A thin foil of electrically conductive metal is laminated to the surface of the carrier tape. The metallic foil is usually a copper based material, made very thin, typically 0.5 to 3 mils in, thickness. Through a photoresist or photolithographic process, the metal foil is etched away to form cantilevered leads, more commonly known beam leads. An opening provided in the metal foil nearly coinciding with the openings in the carrier tape allow a semiconductor chip or die to pass therethrough. Since the beam leads overlie the opening, they are situated for electrical connection to the semiconductor chip when the latter is inserted through the opening. The semiconductor chip has bonding pads positioned on its surface to align with the beam leads. A thermocompression bonding process is then used to attach the beam leads to the semiconductor chip. As is well known, thermocompression involves using a thermode or heated platen to compress the beam lead against the pad to form a bond.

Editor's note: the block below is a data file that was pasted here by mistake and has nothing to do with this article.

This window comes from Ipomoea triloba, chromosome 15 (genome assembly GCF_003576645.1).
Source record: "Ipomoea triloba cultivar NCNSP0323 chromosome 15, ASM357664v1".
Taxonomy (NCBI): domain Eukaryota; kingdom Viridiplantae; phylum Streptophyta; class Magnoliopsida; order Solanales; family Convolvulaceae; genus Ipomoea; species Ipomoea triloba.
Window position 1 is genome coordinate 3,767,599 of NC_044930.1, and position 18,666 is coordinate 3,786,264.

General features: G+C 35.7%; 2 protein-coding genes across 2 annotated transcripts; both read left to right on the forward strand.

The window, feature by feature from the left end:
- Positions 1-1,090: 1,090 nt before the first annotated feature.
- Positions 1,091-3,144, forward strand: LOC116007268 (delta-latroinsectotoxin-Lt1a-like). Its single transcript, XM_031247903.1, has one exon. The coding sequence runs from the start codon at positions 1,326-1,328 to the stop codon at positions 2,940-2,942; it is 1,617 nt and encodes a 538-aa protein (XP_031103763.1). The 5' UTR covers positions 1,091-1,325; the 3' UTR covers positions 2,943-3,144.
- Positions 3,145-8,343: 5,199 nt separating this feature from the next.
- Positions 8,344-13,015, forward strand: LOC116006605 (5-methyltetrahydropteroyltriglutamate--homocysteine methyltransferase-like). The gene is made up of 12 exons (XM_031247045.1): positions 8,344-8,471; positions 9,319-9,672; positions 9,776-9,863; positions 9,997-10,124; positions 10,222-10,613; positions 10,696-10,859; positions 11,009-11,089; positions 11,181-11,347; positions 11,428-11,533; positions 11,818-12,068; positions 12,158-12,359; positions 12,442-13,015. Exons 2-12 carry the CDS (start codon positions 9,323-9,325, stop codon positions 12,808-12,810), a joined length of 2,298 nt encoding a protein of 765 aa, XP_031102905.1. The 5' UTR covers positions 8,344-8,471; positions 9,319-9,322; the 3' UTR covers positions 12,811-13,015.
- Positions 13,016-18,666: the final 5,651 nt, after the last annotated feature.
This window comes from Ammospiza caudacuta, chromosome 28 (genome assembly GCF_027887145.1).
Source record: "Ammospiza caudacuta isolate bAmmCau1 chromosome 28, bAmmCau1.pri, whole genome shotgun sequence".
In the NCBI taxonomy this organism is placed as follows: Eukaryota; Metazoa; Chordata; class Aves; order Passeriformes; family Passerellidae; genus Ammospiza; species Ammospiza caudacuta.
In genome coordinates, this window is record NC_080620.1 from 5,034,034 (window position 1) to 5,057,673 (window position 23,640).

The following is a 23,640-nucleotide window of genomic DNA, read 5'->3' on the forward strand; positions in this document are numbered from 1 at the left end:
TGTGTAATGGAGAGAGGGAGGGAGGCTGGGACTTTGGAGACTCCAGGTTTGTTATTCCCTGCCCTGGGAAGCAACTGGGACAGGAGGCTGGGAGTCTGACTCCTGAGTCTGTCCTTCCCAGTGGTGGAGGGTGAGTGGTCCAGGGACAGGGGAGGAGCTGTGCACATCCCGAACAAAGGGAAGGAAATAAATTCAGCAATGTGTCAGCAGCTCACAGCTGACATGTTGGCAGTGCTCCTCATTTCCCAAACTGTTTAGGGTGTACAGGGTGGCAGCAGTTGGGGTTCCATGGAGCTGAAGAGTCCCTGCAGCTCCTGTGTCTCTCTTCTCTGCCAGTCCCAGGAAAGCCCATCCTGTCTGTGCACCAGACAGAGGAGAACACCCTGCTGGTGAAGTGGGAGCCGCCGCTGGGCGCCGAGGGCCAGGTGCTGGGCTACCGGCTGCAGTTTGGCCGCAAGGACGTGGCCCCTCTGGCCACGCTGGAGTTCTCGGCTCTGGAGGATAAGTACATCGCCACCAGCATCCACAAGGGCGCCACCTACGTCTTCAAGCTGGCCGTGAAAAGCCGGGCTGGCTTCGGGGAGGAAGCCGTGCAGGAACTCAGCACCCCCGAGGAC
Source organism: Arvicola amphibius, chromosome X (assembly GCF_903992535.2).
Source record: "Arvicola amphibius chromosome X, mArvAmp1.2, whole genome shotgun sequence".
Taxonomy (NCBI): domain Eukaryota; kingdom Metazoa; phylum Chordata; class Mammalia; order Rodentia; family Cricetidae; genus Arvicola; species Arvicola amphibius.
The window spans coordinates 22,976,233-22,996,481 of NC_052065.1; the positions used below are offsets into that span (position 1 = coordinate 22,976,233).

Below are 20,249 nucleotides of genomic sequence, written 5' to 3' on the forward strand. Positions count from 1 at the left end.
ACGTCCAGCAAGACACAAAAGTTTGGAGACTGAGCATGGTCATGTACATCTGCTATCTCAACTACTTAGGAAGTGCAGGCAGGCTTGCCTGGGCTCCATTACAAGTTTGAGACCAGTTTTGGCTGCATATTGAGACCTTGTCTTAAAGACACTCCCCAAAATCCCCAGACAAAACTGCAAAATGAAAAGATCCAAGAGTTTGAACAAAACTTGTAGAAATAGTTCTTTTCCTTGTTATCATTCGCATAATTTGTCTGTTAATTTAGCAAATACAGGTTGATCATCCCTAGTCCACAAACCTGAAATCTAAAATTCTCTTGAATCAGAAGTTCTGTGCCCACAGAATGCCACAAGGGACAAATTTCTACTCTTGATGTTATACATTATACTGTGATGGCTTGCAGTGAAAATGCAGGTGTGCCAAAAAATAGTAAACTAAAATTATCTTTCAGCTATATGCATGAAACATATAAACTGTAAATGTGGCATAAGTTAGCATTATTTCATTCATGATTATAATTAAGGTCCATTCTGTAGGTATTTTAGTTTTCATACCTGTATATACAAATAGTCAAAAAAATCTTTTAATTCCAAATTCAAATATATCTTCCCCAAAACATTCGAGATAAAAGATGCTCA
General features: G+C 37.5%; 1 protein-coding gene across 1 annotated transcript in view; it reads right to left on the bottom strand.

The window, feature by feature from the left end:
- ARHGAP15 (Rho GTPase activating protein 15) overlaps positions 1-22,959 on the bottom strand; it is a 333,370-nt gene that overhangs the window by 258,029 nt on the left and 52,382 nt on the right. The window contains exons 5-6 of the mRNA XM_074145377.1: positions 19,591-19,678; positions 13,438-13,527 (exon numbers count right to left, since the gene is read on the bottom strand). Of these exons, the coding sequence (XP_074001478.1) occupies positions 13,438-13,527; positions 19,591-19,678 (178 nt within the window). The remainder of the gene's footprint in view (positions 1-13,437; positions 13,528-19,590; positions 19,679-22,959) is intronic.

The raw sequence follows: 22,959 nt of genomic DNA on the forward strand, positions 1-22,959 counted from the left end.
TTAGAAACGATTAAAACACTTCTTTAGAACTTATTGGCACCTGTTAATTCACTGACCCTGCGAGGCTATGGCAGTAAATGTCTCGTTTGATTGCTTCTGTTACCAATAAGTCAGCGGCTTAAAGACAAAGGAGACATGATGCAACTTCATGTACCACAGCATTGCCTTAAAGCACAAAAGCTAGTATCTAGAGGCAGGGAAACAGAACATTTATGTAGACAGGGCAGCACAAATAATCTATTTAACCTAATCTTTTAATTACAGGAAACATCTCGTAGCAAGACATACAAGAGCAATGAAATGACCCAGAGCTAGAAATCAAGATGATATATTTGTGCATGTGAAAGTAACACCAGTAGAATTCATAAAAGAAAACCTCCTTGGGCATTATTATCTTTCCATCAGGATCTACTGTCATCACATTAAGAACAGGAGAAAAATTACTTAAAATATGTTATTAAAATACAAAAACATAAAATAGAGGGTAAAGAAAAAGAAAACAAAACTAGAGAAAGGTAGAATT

Importantly, the beam leads can be bonded on both ends so that the opposite ends of the leads can extend over other windows or openings in the carrier tape such that these leads can be joined to other chips, a packaging chip carrier, or a substrate. In other words, the inner beam leads are attached to the die (called Inner lead Bonding or ILB) and the outer leads can be attached to the package or other devices (called Outer Lead Bonding or OLB). For mass production with automation, the sprocket holes along the edge of the carrier tape permit incremental feeding of the tape past a number of operating stations, one of which gang bonds all of the leads by thermocompression in one stroke.